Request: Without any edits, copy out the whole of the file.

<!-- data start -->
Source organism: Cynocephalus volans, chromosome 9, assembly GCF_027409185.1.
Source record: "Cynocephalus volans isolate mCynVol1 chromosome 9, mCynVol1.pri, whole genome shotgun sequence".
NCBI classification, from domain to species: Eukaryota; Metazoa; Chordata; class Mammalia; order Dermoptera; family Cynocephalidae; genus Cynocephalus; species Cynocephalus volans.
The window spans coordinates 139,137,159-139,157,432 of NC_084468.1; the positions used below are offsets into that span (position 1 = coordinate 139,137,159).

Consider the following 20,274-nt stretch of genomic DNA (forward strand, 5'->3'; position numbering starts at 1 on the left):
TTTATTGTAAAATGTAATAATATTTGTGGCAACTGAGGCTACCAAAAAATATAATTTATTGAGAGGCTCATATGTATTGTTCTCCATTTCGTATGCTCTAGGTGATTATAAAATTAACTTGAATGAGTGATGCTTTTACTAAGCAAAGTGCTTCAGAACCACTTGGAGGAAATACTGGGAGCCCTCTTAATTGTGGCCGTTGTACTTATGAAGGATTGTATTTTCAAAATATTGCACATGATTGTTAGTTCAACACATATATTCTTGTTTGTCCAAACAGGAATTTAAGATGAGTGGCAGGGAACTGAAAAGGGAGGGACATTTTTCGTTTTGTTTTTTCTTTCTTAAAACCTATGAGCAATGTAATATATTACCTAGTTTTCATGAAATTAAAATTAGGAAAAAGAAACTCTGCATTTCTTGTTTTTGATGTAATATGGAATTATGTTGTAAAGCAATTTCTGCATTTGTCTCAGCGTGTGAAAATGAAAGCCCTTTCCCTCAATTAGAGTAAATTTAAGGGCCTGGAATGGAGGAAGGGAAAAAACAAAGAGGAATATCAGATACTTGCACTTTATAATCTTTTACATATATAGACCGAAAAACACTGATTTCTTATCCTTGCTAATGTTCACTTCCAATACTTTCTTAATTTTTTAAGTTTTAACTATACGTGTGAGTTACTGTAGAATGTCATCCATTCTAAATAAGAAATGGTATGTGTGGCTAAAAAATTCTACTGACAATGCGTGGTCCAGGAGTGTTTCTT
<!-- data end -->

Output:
Source organism: Cynocephalus volans, chromosome 9, assembly GCF_027409185.1.
Source record: "Cynocephalus volans isolate mCynVol1 chromosome 9, mCynVol1.pri, whole genome shotgun sequence".
NCBI classification, from domain to species: Eukaryota; Metazoa; Chordata; class Mammalia; order Dermoptera; family Cynocephalidae; genus Cynocephalus; species Cynocephalus volans.
The window spans coordinates 139,137,159-139,157,432 of NC_084468.1; the positions used below are offsets into that span (position 1 = coordinate 139,137,159).

Consider the following 20,274-nt stretch of genomic DNA (forward strand, 5'->3'; position numbering starts at 1 on the left):
TTTATTGTAAAATGTAATAATATTTGTGGCAACTGAGGCTACCAAAAAATATAATTTATTGAGAGGCTCATATGTATTGTTCTCCATTTCGTATGCTCTAGGTGATTATAAAATTAACTTGAATGAGTGATGCTTTTACTAAGCAAAGTGCTTCAGAACCACTTGGAGGAAATACTGGGAGCCCTCTTAATTGTGGCCGTTGTACTTATGAAGGATTGTATTTTCAAAATATTGCACATGATTGTTAGTTCAACACATATATTCTTGTTTGTCCAAACAGGAATTTAAGATGAGTGGCAGGGAACTGAAAAGGGAGGGACATTTTTCGTTTTGTTTTTTCTTTCTTAAAACCTATGAGCAATGTAATATATTACCTAGTTTTCATGAAATTAAAATTAGGAAAAAGAAACTCTGCATTTCTTGTTTTTGATGTAATATGGAATTATGTTGTAAAGCAATTTCTGCATTTGTCTCAGCGTGTGAAAATGAAAGCCCTTTCCCTCAATTAGAGTAAATTTAAGGGCCTGGAATGGAGGAAGGGAAAAAACAAAGAGGAATATCAGATACTTGCACTTTATAATCTTTTACATATATAGACCGAAAAACACTGATTTCTTATCCTTGCTAATGTTCACTTCCAATACTTTCTTAATTTTTTAAGTTTTAACTATACGTGTGAGTTACTGTAGAATGTCATCCATTCTAAATAAGAAATGGTATGTGTGGCTAAAAAATTCTACTGACAATGCGTGGTCCAGGAGTGTTTCTT